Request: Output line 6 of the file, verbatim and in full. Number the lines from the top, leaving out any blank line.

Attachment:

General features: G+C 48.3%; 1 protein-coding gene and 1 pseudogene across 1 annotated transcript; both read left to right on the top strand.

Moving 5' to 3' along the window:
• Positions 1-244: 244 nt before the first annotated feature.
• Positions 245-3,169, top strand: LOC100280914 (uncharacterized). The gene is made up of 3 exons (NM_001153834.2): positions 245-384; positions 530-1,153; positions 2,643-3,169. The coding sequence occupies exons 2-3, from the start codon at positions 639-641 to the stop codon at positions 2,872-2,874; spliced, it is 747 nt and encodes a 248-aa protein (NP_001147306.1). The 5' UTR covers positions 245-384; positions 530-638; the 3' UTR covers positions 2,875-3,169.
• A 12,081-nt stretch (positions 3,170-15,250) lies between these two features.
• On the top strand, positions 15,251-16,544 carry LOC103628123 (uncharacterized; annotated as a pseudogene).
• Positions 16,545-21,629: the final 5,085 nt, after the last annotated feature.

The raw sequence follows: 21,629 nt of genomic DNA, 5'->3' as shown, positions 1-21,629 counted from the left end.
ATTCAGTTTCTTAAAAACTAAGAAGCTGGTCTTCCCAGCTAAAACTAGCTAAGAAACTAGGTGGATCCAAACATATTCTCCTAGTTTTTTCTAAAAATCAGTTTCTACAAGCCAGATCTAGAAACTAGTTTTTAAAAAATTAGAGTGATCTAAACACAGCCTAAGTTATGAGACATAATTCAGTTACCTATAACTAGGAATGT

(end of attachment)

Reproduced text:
• On the top strand, positions 15,251-16,544 carry LOC103628123 (uncharacterized; annotated as a pseudogene).